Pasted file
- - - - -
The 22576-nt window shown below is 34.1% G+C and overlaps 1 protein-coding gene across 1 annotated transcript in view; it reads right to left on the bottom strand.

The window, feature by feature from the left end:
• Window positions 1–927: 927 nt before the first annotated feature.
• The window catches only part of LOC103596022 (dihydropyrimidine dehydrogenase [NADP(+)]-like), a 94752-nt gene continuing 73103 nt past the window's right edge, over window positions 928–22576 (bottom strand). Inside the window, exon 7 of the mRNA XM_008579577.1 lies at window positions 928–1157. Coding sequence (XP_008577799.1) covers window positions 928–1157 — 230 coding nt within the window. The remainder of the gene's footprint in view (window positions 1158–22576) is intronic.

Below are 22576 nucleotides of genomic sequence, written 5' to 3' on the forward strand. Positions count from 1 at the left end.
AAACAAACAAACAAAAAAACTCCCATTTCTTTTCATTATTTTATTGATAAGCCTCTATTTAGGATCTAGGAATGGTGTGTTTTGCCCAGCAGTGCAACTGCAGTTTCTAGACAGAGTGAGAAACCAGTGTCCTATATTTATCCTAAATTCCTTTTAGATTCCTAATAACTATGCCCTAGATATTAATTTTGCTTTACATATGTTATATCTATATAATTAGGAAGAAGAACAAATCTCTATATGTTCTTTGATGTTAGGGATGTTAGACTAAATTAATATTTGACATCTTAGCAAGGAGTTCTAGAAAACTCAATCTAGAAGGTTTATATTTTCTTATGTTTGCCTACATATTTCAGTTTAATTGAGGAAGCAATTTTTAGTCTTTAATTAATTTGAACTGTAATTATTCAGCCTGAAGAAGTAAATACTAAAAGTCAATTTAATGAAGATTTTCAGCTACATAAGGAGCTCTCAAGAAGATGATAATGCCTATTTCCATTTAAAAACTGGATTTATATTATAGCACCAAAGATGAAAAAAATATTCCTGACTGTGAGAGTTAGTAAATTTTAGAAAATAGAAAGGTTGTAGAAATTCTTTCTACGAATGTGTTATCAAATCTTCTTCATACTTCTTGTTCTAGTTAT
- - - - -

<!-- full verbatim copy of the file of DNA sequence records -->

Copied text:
The 22576-nt window shown below is 34.1% G+C and overlaps 1 protein-coding gene across 1 annotated transcript in view; it reads right to left on the bottom strand.

The window, feature by feature from the left end:
• Window positions 1–927: 927 nt before the first annotated feature.
• The window catches only part of LOC103596022 (dihydropyrimidine dehydrogenase [NADP(+)]-like), a 94752-nt gene continuing 73103 nt past the window's right edge, over window positions 928–22576 (bottom strand). Inside the window, exon 7 of the mRNA XM_008579577.1 lies at window positions 928–1157. Coding sequence (XP_008577799.1) covers window positions 928–1157 — 230 coding nt within the window. The remainder of the gene's footprint in view (window positions 1158–22576) is intronic.

Below are 22576 nucleotides of genomic sequence, written 5' to 3' on the forward strand. Positions count from 1 at the left end.
AAACAAACAAACAAAAAAACTCCCATTTCTTTTCATTATTTTATTGATAAGCCTCTATTTAGGATCTAGGAATGGTGTGTTTTGCCCAGCAGTGCAACTGCAGTTTCTAGACAGAGTGAGAAACCAGTGTCCTATATTTATCCTAAATTCCTTTTAGATTCCTAATAACTATGCCCTAGATATTAATTTTGCTTTACATATGTTATATCTATATAATTAGGAAGAAGAACAAATCTCTATATGTTCTTTGATGTTAGGGATGTTAGACTAAATTAATATTTGACATCTTAGCAAGGAGTTCTAGAAAACTCAATCTAGAAGGTTTATATTTTCTTATGTTTGCCTACATATTTCAGTTTAATTGAGGAAGCAATTTTTAGTCTTTAATTAATTTGAACTGTAATTATTCAGCCTGAAGAAGTAAATACTAAAAGTCAATTTAATGAAGATTTTCAGCTACATAAGGAGCTCTCAAGAAGATGATAATGCCTATTTCCATTTAAAAACTGGATTTATATTATAGCACCAAAGATGAAAAAAATATTCCTGACTGTGAGAGTTAGTAAATTTTAGAAAATAGAAAGGTTGTAGAAATTCTTTCTACGAATGTGTTATCAAATCTTCTTCATACTTCTTGTTCTAGTTAT